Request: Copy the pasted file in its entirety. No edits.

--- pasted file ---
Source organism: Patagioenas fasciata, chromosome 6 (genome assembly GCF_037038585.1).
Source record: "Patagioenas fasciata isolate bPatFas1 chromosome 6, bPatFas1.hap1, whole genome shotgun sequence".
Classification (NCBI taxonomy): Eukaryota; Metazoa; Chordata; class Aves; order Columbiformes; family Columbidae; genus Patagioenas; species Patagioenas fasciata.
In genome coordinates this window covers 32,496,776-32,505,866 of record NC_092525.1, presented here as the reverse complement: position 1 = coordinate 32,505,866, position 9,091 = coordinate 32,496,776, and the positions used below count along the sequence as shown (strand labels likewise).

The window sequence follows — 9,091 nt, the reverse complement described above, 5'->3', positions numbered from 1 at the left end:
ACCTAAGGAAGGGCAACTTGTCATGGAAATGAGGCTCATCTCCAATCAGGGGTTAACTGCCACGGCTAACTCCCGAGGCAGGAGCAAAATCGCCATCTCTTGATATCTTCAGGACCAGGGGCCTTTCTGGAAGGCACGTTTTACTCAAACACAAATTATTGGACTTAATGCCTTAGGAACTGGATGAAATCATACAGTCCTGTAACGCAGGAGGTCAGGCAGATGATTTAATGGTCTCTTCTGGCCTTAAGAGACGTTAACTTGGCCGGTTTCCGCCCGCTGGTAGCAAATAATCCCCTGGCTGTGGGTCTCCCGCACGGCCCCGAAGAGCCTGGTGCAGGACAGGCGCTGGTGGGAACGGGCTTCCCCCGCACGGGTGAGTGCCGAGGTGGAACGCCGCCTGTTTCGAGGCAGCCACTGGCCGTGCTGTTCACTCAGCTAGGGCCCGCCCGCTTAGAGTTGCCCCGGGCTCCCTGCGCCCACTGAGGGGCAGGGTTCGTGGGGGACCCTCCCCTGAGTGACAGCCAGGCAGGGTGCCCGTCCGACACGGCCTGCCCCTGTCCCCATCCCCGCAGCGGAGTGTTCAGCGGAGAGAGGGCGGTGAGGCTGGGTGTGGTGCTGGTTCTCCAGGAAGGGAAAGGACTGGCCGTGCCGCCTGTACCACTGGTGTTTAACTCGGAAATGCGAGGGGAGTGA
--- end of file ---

Source organism: Patagioenas fasciata, chromosome 6 (genome assembly GCF_037038585.1).
Source record: "Patagioenas fasciata isolate bPatFas1 chromosome 6, bPatFas1.hap1, whole genome shotgun sequence".
Classification (NCBI taxonomy): Eukaryota; Metazoa; Chordata; class Aves; order Columbiformes; family Columbidae; genus Patagioenas; species Patagioenas fasciata.
In genome coordinates this window covers 32,496,776-32,505,866 of record NC_092525.1, presented here as the reverse complement: position 1 = coordinate 32,505,866, position 9,091 = coordinate 32,496,776, and the positions used below count along the sequence as shown (strand labels likewise).

The window sequence follows — 9,091 nt, the reverse complement described above, 5'->3', positions numbered from 1 at the left end:
ACCTAAGGAAGGGCAACTTGTCATGGAAATGAGGCTCATCTCCAATCAGGGGTTAACTGCCACGGCTAACTCCCGAGGCAGGAGCAAAATCGCCATCTCTTGATATCTTCAGGACCAGGGGCCTTTCTGGAAGGCACGTTTTACTCAAACACAAATTATTGGACTTAATGCCTTAGGAACTGGATGAAATCATACAGTCCTGTAACGCAGGAGGTCAGGCAGATGATTTAATGGTCTCTTCTGGCCTTAAGAGACGTTAACTTGGCCGGTTTCCGCCCGCTGGTAGCAAATAATCCCCTGGCTGTGGGTCTCCCGCACGGCCCCGAAGAGCCTGGTGCAGGACAGGCGCTGGTGGGAACGGGCTTCCCCCGCACGGGTGAGTGCCGAGGTGGAACGCCGCCTGTTTCGAGGCAGCCACTGGCCGTGCTGTTCACTCAGCTAGGGCCCGCCCGCTTAGAGTTGCCCCGGGCTCCCTGCGCCCACTGAGGGGCAGGGTTCGTGGGGGACCCTCCCCTGAGTGACAGCCAGGCAGGGTGCCCGTCCGACACGGCCTGCCCCTGTCCCCATCCCCGCAGCGGAGTGTTCAGCGGAGAGAGGGCGGTGAGGCTGGGTGTGGTGCTGGTTCTCCAGGAAGGGAAAGGACTGGCCGTGCCGCCTGTACCACTGGTGTTTAACTCGGAAATGCGAGGGGAGTGA